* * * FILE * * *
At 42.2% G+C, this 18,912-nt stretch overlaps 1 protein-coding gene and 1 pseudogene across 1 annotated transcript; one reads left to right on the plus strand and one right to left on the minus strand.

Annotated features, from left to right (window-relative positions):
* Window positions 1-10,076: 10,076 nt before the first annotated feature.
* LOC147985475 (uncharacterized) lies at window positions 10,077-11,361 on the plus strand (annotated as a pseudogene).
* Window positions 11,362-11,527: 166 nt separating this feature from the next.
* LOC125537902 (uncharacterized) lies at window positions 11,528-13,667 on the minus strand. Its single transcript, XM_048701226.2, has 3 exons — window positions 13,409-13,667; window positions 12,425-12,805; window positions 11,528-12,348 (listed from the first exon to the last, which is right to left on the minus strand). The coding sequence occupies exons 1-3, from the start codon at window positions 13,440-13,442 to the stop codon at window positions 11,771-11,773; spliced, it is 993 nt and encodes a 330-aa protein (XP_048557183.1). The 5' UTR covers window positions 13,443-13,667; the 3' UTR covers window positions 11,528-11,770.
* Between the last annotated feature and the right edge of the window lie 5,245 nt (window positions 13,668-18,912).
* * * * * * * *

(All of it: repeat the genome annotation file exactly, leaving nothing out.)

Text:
At 42.2% G+C, this 18,912-nt stretch overlaps 1 protein-coding gene and 1 pseudogene across 1 annotated transcript; one reads left to right on the plus strand and one right to left on the minus strand.

Annotated features, from left to right (window-relative positions):
* Window positions 1-10,076: 10,076 nt before the first annotated feature.
* LOC147985475 (uncharacterized) lies at window positions 10,077-11,361 on the plus strand (annotated as a pseudogene).
* Window positions 11,362-11,527: 166 nt separating this feature from the next.
* LOC125537902 (uncharacterized) lies at window positions 11,528-13,667 on the minus strand. Its single transcript, XM_048701226.2, has 3 exons — window positions 13,409-13,667; window positions 12,425-12,805; window positions 11,528-12,348 (listed from the first exon to the last, which is right to left on the minus strand). The coding sequence occupies exons 1-3, from the start codon at window positions 13,440-13,442 to the stop codon at window positions 11,771-11,773; spliced, it is 993 nt and encodes a 330-aa protein (XP_048557183.1). The 5' UTR covers window positions 13,443-13,667; the 3' UTR covers window positions 11,528-11,770.
* Between the last annotated feature and the right edge of the window lie 5,245 nt (window positions 13,668-18,912).